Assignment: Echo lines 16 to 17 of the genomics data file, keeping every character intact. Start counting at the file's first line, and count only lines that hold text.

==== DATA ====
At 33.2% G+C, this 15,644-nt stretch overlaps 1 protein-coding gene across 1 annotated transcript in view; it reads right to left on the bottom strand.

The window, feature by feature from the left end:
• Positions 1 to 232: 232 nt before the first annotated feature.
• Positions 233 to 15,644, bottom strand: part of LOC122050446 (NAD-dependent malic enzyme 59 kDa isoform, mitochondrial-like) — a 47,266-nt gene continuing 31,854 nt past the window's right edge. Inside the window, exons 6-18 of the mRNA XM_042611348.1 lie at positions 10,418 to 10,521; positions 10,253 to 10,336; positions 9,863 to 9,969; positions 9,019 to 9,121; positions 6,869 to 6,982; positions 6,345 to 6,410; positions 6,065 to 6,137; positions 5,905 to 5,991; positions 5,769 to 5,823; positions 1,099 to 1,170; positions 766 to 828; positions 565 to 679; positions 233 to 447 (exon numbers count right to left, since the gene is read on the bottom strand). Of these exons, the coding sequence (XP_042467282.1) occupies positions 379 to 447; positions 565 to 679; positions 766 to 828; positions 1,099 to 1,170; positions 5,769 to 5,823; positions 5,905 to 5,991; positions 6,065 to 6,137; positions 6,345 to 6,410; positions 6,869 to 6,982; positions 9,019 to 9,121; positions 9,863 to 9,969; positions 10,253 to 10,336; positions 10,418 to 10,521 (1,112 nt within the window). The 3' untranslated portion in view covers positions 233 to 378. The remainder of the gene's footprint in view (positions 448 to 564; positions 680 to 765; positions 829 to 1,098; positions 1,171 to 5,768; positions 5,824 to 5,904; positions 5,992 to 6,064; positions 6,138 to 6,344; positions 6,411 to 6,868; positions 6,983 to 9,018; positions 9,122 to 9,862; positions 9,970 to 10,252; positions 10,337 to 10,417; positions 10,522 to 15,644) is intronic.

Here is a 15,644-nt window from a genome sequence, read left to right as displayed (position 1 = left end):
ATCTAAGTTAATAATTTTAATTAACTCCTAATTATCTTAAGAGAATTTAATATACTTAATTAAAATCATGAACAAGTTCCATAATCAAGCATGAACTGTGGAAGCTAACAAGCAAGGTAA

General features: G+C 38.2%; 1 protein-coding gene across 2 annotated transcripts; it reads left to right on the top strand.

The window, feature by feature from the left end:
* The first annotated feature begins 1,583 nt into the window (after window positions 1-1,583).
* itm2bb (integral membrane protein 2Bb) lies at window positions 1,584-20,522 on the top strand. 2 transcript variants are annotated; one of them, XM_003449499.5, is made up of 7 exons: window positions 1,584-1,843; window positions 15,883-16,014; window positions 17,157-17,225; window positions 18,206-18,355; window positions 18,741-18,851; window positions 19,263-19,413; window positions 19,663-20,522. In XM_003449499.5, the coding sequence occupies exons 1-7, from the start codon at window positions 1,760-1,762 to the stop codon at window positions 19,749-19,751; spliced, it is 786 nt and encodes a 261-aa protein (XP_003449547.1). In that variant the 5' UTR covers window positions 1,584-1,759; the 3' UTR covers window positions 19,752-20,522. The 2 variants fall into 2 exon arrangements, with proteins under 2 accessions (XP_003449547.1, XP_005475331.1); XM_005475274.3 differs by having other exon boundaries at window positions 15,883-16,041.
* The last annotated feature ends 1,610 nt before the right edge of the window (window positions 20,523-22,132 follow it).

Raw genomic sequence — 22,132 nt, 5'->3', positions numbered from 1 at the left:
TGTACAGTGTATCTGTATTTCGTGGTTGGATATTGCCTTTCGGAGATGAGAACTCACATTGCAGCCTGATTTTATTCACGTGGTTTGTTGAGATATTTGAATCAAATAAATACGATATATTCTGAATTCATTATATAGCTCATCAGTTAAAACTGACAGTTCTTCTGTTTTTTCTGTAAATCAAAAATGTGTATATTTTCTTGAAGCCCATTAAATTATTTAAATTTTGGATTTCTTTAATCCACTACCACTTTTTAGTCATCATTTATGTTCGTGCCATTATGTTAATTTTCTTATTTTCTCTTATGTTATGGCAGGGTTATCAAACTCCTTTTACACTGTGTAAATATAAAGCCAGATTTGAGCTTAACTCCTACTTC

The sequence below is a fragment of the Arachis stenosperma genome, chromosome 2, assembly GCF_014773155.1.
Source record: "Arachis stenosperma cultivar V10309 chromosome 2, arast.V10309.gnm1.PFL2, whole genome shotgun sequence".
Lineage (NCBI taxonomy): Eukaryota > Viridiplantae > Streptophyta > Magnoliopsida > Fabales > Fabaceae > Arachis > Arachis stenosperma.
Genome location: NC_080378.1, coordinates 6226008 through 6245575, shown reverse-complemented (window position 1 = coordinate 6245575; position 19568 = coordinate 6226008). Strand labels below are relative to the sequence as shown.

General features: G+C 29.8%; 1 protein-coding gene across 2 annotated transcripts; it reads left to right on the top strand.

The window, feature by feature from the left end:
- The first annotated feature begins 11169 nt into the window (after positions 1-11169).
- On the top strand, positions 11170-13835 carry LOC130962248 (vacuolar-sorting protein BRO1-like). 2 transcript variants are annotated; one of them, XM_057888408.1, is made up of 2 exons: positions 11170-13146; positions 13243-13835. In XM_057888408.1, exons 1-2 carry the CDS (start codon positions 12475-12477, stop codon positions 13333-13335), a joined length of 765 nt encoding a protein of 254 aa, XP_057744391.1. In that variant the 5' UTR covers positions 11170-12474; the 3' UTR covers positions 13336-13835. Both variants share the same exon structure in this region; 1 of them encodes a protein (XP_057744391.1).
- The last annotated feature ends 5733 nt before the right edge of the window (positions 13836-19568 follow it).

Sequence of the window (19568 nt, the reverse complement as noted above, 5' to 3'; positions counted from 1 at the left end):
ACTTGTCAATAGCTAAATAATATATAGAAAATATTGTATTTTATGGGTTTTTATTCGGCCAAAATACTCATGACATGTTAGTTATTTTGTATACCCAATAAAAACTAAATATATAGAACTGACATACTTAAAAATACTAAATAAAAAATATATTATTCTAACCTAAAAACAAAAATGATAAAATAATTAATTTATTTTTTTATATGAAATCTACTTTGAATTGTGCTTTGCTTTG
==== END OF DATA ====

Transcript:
Lineage (NCBI taxonomy): Eukaryota > Viridiplantae > Streptophyta > Magnoliopsida > Fabales > Fabaceae > Arachis > Arachis stenosperma.
Genome location: NC_080378.1, coordinates 6226008 through 6245575, shown reverse-complemented (window position 1 = coordinate 6245575; position 19568 = coordinate 6226008). Strand labels below are relative to the sequence as shown.